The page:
Minnesota’s community solar program hit a record 585 megawatts of operational capacity in July 2019. The chart above shows the progress of projects through the program since August 2015, and the nearly two-year lag between the program launch in December 2014 and the successful ignition of multiple megawatts of capacity in January 2017.
Data from Xcel Energy shows that bill credits for all customers totaled more than $2.2 million in February, for 17.3 million kilowatt-hours. Based on the 2018 approved value of solar, the energy was worth at least $2.2 million. According to ILSR’s analysis, all customers (subscribers or not) are seeing financial benefits from community solar. The $2.2 million figure does not include factoring in the distribution capacity value of solar nor the potential volatility of gas prices that are avoided, nor does it include the benefits of shifting wealth from power generation ownership away from a private monopoly and to a broad set of subscribers across the state.
For more on the benefits of community solar, check out a new report released in May 2019: Minnesota’s Solar Gardens: the Status and Benefits of Community Solar
In April 2019, Xcel Energy proposed changes to how it is required to report community solar program information through a new online dashboard that the utility would make available on its website. ILSR signed on to comments to the Minnesota Public Utilities Commission in support of this proposed reporting change, which could help increase transparency and accessibility of community solar data. In addition, such a tool would provide a useful model as a growing number of states pass policies to expand shared renewable programs across the country.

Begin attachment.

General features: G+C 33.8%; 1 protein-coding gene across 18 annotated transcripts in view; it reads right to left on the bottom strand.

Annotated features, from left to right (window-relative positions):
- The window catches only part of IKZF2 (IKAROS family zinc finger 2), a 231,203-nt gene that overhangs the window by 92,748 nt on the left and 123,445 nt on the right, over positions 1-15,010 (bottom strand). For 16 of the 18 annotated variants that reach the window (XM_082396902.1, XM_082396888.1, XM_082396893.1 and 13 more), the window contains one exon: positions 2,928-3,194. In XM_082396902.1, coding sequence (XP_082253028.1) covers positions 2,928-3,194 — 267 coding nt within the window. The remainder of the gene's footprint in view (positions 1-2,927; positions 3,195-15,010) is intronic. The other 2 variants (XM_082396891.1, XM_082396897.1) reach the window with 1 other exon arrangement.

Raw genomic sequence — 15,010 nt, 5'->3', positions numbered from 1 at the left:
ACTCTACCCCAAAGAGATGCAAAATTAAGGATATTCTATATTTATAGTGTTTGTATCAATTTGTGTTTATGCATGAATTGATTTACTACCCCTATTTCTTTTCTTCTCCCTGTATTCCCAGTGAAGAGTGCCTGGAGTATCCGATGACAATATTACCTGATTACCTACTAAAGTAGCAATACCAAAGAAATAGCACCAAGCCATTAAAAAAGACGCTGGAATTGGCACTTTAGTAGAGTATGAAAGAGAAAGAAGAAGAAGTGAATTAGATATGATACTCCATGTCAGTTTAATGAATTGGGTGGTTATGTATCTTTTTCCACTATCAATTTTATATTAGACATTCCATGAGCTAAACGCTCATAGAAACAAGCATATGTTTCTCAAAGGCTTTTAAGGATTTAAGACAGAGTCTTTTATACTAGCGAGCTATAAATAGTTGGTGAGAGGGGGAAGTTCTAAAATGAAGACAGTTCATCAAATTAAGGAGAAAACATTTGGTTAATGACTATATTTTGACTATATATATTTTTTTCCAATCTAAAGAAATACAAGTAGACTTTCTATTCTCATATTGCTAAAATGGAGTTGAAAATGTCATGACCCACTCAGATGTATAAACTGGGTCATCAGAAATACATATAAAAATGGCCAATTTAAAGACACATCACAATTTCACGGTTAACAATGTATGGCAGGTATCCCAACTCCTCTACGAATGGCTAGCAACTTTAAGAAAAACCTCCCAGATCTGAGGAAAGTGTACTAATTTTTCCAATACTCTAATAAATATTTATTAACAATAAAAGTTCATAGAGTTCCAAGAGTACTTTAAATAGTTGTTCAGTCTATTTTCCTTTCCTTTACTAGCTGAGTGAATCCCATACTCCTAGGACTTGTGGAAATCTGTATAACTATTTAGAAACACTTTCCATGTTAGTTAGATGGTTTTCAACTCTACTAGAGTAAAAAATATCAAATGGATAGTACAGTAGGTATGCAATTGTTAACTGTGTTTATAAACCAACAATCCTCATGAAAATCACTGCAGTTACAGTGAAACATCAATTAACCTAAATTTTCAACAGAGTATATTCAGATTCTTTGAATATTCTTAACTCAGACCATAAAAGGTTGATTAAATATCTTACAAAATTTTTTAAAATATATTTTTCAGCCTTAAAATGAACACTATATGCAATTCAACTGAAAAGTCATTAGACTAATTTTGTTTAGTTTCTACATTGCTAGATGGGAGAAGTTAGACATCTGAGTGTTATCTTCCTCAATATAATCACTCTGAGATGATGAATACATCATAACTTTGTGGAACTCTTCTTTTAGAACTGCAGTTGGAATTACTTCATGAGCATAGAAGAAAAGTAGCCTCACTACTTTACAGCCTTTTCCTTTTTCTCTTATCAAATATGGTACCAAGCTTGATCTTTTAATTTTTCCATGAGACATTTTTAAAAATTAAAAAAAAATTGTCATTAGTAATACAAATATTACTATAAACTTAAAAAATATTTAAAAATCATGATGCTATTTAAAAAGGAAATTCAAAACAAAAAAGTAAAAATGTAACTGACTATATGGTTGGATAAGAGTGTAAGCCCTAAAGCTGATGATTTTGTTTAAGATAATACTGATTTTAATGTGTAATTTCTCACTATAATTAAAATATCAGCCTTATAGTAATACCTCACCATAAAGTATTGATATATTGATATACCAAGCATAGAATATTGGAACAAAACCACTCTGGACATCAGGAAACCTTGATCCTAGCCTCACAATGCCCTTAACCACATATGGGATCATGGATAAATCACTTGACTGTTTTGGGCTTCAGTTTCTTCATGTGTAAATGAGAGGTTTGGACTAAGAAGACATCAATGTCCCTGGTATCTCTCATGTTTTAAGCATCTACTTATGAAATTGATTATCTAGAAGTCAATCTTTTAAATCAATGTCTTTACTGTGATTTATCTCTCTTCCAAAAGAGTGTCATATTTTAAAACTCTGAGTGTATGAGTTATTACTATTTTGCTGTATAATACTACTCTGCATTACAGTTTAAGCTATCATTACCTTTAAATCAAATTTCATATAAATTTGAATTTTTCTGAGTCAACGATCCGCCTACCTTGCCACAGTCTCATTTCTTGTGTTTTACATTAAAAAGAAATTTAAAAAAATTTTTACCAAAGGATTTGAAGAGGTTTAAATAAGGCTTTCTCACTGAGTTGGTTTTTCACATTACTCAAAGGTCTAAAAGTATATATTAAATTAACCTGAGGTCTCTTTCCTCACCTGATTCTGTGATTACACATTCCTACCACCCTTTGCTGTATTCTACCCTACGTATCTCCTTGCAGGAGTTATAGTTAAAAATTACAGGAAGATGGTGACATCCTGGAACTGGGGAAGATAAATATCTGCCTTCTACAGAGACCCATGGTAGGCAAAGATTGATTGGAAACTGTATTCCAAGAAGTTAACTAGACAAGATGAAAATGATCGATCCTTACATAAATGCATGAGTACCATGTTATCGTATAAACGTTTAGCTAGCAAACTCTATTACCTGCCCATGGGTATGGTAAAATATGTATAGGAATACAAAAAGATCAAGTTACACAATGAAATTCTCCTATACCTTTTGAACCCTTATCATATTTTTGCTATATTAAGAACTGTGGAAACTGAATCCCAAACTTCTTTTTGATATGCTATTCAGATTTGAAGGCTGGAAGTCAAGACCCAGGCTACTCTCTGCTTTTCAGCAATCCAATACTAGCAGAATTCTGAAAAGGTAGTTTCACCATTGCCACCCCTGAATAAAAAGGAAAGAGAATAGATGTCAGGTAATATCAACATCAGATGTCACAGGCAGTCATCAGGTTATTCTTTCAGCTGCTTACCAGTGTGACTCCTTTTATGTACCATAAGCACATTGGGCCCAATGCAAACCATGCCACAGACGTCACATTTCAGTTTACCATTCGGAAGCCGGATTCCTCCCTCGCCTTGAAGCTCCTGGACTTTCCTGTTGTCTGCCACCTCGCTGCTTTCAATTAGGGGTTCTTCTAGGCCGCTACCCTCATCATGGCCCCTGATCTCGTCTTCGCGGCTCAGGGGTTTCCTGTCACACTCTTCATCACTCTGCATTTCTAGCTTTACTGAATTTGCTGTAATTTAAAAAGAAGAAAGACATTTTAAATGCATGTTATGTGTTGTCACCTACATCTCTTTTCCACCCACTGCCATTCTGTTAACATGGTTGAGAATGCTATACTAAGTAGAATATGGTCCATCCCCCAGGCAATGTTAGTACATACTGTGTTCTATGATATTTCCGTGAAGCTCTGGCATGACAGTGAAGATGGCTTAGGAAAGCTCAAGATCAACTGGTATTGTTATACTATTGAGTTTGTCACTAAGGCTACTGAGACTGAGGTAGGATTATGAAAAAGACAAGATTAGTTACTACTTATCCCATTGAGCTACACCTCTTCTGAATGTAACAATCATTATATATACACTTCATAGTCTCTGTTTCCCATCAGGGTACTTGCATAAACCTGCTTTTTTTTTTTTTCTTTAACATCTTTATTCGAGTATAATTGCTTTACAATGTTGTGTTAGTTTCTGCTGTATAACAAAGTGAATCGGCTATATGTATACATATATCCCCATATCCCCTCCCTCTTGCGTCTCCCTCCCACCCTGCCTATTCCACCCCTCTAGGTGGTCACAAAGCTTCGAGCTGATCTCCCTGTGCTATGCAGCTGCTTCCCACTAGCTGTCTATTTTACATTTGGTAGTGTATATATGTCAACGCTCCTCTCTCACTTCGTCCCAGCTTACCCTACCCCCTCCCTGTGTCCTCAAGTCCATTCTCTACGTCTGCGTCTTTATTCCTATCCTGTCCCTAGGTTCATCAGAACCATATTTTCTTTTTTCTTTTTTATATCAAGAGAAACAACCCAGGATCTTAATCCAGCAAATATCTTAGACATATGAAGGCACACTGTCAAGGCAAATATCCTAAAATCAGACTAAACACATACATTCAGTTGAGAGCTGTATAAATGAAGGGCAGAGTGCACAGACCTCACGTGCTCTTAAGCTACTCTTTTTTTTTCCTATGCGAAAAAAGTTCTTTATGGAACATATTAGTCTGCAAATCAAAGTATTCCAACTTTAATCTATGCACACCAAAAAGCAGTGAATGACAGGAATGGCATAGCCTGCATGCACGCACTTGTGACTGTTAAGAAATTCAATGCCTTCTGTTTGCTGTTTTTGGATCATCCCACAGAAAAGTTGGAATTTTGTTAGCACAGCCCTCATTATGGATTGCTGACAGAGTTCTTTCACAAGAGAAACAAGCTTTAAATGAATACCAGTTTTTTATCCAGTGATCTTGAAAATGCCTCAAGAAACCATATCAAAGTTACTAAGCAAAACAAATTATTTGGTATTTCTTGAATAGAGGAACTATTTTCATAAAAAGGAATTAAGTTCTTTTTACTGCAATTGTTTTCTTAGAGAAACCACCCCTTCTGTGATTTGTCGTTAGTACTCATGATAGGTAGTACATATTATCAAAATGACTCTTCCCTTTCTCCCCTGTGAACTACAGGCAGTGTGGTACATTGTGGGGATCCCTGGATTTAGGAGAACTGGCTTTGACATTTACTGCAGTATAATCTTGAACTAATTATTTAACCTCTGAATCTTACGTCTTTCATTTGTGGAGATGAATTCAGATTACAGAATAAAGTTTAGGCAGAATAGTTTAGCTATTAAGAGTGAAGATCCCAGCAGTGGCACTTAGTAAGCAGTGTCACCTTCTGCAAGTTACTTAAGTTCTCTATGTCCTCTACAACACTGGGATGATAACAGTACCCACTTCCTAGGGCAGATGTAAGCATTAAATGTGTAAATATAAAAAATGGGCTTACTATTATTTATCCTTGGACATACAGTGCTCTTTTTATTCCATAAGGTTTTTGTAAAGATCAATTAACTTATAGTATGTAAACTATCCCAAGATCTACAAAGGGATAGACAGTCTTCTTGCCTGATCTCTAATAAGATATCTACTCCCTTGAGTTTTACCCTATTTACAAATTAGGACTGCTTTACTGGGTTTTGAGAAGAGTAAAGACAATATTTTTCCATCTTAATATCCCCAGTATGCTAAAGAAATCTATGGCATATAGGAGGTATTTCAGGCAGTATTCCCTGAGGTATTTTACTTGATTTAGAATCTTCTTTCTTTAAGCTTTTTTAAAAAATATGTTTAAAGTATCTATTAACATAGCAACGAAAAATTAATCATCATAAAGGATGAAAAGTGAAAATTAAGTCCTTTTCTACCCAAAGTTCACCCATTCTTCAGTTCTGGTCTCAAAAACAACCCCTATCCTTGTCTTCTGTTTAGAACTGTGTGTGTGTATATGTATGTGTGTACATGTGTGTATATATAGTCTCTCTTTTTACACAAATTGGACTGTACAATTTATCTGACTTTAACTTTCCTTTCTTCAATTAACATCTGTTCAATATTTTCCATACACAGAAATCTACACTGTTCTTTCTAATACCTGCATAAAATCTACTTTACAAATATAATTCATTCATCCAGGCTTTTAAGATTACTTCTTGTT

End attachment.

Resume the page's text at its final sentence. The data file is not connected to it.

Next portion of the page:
In October 2018, the Minnesota Public Utilities Commission approved an adder to compensation rates for residential subscribers, boosting subscriptions by 1.5 cents per kilowatt-hour for projects started in 2019 or 2020. It’s hard to say definitively, but the project queue (including new applications, projects in study, projects in design/construction, and energized projects) rebounded to over 900 megawatts by December 1st, after falling from about 950 megawatts in January 2017 to about 800 megawatts earlier this year. The adder will come on top of the revised compensation scheme for new projects in 2018––based on the value of solar.
Below is a simplified version of the chart above, showing just projects in the design/construction phase or in operation. Read More…